On Monday, I got together with the Leaving Friend and went out with her and a few of her friends for £2 mojitos on Ashton Lane. It was basically soda with a shot of rum, but usually a coke would be £2 so why not throw some rum in that. We chatted for a while then got the standard chips on the walk back home, you know, to keep us warm. I am telling you though, I have got to change my eating habits. I think I am only going to purchase food from the local grocer as opposed to Waitrose and buy any meat from the local butcher. I think I will eat much healthier that way, plus, it is always surprising how cheap fresh food is, so I need to take advantage of that.
Tuesday was a mental day in the department, so much so, that I ran away for the afternoon. It started with all of the computer network systems down and the wireless consequently not responding because everyone was trying to use that on their laptops instead. The biggest stressor was the fact that registration for a conference our department is hosting closed the next day and they were not able to process the flood of registrations coming in. Definitely worth running away from. I went home, Leaving Friend called for me to pick up some stuff she was getting rid of and we walked down to Cotswolds to buy some ski gear for the next day.
So, skiing in the Highlands! The previous week at our usual afternoon coffee, a bunch of us decided to go skiing at Glencoe due to the massive snowfall and fantastic weather that followed. I, always having my 'Danger, Will Robinson' radar out, was afraid of the massive avalanches that were happening on the same or adjacent mountains. However, I decided to throw caution to the wind, as well as work-responsibility-guilt and skive off for a day. Seven of us in total went, including two Swiss sisters, an Indian guy who had only been skiing once and the rest all fairly incompetent, but gutsy physicists.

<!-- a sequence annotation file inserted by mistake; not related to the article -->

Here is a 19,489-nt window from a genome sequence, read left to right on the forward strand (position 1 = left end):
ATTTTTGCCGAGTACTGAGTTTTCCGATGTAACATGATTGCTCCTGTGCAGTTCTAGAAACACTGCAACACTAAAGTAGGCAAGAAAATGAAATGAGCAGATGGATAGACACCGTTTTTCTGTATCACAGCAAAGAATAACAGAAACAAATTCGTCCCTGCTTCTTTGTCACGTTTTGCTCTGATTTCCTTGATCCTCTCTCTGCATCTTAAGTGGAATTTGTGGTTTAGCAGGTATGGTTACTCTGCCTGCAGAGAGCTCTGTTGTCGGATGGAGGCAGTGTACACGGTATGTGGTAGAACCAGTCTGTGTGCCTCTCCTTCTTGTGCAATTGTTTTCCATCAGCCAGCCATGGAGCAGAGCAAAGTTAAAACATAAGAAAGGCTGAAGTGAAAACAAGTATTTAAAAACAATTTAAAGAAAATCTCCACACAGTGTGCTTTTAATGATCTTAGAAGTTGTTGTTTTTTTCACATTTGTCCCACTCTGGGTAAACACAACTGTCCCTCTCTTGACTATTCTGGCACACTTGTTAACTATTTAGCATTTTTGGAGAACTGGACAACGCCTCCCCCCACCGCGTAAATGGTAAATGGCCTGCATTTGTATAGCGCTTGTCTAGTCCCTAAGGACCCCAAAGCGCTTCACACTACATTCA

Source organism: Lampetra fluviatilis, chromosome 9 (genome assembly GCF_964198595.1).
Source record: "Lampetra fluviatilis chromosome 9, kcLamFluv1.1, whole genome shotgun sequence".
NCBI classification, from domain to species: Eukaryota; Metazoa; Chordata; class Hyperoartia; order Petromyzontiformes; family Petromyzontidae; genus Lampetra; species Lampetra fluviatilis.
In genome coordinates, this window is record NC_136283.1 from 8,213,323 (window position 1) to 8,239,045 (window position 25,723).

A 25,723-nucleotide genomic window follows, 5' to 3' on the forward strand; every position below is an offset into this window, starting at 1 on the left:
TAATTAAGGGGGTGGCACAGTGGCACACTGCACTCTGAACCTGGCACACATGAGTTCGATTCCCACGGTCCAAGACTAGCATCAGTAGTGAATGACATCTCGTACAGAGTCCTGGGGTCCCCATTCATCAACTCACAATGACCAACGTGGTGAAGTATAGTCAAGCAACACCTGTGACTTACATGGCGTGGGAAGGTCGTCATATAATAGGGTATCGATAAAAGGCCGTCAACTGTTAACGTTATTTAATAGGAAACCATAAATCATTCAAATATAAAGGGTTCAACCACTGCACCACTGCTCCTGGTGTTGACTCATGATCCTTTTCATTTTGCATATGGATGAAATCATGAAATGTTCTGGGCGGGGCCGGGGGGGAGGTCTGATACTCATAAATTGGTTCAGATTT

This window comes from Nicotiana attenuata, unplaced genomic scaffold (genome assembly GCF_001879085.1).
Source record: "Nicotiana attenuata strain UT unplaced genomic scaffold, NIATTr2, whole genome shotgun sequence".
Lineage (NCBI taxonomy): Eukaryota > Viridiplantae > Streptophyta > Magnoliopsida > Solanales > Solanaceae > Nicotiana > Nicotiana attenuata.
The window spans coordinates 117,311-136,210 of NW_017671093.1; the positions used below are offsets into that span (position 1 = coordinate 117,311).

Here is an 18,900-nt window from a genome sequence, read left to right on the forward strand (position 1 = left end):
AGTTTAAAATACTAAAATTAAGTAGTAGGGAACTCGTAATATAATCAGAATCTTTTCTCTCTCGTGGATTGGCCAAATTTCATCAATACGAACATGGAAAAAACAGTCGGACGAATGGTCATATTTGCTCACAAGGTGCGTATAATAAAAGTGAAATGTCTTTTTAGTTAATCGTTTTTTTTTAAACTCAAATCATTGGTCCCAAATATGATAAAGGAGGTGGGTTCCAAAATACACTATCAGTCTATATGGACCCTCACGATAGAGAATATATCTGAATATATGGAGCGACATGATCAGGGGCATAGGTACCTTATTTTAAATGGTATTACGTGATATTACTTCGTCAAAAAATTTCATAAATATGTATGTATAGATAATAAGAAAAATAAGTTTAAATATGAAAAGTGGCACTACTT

We met up at seven in the morning, loaded up the cars and headed up to Glencoe, about a 2 1/2 hour drive (in America, you could push it to an hour, but these are Scottish highways and therefore take some serious navigating). It is nice to have finally become intimately familiar with the A82 route to Glencoe: the winding around Loch Lomond, the Green Welly stop in Tyndrum, the herd of stags lingering in the glen and various other homey landmarks. The day was absolutely beautiful and we finally arrived at Glencoe as one of the first people there. I went off to hire a pair of skis and boots while everyone else suited up their hired snowboards. The resort was very much an anti-Colorado resort, in good and bad ways. It was very functional by the carpark, one room for hiring equipment, one window for buying passes and a pub area inside where booze and chips and sausages could be purchased. There was a 2-person chairlift at the start that took us up and over the first hill, leading to the base of the actual ski area. Then, the dreaded tow-pommels awaited us. You know, those things that are basically a steel pole suspended from some rope with a disk attached to the bottom. You put the pole between your legs, the disk behind you and you go. There was an eastern-European working it at the beginning saying (in a thick accent) "Right, between your legs, do not sit, look where you are going, do not fall, good luck." and clicks this little wire and you take off. And I mean take. off. This thing booked it. I was a little shady at the start, but really, if you just stand up, almost lazily, it just pulls you up. Easiest skiing ever. Plus, this was to get up the beginners slope, so the incline was almost non-existent. I was a bit shaky at first, but once it came back to me, it really was like riding a bike, it was almost instinctual.